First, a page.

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Notre Dame student named 2018 Michel David-Weill Laureate

| Monday, April 9, 2018

Notre Dame senior Brittany Ebeling has been named the 2018 Michel David-Weill Laureate, a prestigious award given to one American student each year to pursue a two-year fully-funded graduate program at the Paris Institute of Political Science, or “Sciences Po.”

A native of Lakeville, Minnesota, Ebeling is the third finalist from the University, and first Notre Dame student to receive this award.

She is studying peace studies and international economics, with a concentration in French. Ebeling said she will continue her studies at Sciences Po through a degree in “Governing the Large Metropolis.”

“The program focuses on several facets of urban planning,” Ebeling said. “It [addresses] all kinds of things that would touch the life of a city like mobility, sustainability — in an environmental sense, but also political systems and cities as spaces where changing demographics coalesce. My particular interests in co-housing, intentional living communities and environmental sustainability follow under these lines.”

The award is given each year to an American student that “exemplifies the core values embodied by Michel David-Weill: excellence, leadership, multiculturalism, tolerance and high achievement,” according to the Sciences Po U.S. Foundation.

Notre Dame is one of the 30 universities and colleges that nominate a student each year for the award, according to a University press release.

“The process involved a paper application, in-person interview,” Ebeling said. “We interviewed in New York in front of a panel committee and spoke about our interests, our application, the reasons we wanted to come to Paris and why Paris was the critical site of our studies.”

Ebeling said the political and historical aspects of Paris’s culture contribute to her desire to attend Sciences Po.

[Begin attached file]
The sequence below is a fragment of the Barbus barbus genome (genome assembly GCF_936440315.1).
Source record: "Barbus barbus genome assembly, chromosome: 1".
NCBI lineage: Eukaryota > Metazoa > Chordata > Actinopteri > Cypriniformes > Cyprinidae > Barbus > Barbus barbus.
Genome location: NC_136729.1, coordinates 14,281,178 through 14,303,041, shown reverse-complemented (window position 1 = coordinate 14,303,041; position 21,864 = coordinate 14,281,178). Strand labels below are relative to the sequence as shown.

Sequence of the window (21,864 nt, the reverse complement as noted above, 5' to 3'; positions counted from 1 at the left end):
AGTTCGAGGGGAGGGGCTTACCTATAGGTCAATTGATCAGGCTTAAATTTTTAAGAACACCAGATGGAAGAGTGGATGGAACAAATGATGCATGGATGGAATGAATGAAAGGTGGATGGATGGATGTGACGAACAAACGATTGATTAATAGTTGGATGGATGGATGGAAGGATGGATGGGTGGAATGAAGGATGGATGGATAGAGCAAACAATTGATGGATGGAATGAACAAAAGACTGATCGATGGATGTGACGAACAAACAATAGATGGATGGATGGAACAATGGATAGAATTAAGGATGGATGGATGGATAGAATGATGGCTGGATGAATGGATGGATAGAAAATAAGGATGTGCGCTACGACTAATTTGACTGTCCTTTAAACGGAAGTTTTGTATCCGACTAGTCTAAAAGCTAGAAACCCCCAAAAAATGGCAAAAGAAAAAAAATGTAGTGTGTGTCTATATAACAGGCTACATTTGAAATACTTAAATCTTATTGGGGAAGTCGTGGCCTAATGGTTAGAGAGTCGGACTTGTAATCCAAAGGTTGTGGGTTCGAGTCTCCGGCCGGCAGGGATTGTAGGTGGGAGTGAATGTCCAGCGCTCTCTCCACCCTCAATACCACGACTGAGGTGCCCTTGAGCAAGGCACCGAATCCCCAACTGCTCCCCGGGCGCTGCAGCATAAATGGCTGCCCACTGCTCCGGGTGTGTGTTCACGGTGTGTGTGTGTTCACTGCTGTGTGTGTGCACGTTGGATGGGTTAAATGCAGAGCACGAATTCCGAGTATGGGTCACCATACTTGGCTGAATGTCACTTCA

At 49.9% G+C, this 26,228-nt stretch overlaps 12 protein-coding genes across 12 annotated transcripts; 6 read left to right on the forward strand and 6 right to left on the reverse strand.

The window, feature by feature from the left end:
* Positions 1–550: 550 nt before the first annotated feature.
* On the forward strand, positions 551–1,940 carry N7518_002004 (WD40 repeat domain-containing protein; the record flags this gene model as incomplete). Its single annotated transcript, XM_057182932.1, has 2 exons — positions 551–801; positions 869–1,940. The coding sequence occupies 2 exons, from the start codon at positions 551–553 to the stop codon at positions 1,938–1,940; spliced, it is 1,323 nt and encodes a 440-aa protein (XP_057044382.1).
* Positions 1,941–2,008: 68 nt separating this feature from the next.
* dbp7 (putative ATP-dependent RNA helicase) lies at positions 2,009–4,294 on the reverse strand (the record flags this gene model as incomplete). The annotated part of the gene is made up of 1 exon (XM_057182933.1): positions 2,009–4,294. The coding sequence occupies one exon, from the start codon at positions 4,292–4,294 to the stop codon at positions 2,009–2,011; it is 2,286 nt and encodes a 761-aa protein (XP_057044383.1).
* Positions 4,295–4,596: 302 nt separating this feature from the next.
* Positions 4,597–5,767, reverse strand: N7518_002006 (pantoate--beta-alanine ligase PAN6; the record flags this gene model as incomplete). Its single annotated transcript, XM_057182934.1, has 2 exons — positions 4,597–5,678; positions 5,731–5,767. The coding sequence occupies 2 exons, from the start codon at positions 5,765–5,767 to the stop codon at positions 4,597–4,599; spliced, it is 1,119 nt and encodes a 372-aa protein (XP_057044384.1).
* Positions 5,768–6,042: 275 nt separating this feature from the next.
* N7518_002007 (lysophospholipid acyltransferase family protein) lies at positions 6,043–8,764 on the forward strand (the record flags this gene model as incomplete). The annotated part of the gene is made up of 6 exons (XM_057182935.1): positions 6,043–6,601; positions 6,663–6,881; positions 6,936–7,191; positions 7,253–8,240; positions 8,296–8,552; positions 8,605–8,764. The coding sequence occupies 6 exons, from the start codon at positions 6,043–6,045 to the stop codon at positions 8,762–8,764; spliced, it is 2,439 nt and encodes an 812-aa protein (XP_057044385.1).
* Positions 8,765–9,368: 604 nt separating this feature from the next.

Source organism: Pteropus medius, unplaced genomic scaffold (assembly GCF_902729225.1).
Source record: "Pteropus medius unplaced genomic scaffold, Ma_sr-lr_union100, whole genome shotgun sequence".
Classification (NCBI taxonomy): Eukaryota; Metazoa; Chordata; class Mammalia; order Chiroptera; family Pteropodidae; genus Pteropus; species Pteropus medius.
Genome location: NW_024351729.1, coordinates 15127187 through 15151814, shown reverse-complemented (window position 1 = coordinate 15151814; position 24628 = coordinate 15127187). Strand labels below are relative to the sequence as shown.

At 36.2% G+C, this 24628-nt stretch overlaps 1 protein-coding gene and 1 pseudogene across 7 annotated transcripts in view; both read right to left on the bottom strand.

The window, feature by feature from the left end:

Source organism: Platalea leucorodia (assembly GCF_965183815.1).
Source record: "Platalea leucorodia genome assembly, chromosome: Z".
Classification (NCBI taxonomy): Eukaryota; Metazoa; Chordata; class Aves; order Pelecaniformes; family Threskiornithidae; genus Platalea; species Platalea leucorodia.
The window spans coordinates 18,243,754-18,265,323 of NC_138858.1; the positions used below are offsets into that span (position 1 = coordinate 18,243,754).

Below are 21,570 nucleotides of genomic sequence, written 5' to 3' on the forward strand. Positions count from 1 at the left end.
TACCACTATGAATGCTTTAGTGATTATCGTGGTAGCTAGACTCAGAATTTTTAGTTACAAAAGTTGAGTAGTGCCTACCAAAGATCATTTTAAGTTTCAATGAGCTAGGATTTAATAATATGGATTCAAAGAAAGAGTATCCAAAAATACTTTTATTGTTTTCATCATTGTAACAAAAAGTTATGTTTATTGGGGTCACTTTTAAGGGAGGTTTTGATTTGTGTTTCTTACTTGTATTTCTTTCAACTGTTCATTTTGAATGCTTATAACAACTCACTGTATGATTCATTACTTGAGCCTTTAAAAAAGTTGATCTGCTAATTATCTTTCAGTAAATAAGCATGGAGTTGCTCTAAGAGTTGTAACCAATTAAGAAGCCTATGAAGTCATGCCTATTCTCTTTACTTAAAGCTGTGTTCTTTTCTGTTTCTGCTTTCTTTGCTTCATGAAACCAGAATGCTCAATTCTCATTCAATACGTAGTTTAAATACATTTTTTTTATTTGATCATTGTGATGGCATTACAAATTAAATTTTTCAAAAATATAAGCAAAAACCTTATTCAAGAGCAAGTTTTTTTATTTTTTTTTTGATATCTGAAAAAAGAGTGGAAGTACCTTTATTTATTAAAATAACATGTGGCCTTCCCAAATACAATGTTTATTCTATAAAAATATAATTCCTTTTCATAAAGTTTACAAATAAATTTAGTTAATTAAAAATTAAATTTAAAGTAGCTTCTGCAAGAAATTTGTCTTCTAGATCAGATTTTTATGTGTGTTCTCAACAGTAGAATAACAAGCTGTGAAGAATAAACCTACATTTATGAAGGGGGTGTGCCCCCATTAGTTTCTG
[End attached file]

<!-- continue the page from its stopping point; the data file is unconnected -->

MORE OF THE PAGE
“There are so many conversations happening in this political and historical moment related to sustainability and global trends in building cities that respond to inequalities — structurally and financially and otherwise — and Paris is a space to be studying those things,” Ebeling said. “I’m really excited to be in a place that is very much an intellectual space, but also very much an activist space.”

Many of Ebeling’s internships and studies over the years have pointed her toward this direction of civil service and studying inequality and urban planning, she said.

“Out of my first year of college I interned with an organization called Asylum Access, which is a legal rights refugee nonprofit that does strategic negotiation and advocacy on behalf of refugees,” Ebeling said. “I also interned in Switzerland with the International Organization for Migration, which is part of the UN, then later interned with them in Senegal. I most recently interned with a think tank in [Washington] D.C. called the Migration Policy Institute, where I was working as a research intern for their international programs team.”

Ebeling also said she gives a lot of credit to the guidance of her professors for helping her hone in on her interests in pursuit of the Michel David-Weill Scholarship.

“The academic life that I’ve had here in which so many professors were so deeply invested in helping me understand not only practicalities attached to what it is to do service and what it is to work towards a better and more sustainable world, but also deeply understand the rich history that has led to this point,” Ebeling said. “I’ve just had such incredible and supportive professors who have really richly contributed to my intellectual life and have challenged me to think and to articulate what it is to actively fight against systems of oppression.”

Once Ebeling is finished with her studies at Sciences Po, she said she plans to continue her work helping others, though how that will look is still uncertain.

“I think I just want to be contributing to projects that are cognizant of my place and privilege in the world, and work to build more livable sustainable and caring cities — places where people feel attached to their localities, where people are eating food that is grown in the places that they are and living in inclusive cities,” Ebeling said.

“That could take many forms,” she added. “That could take the form of living in the mountains and gardening, or working in a political capacity or any number of things. I just hope that whatever I am doing, I am deeply invested in those practices.”

Editor’s note: A previous version of this story misquoted Ebeling as saying Asylum Access was “an illegal rights refugee nonprofit.” Ebeling said the organization is “a legal rights refugee nonprofit.”

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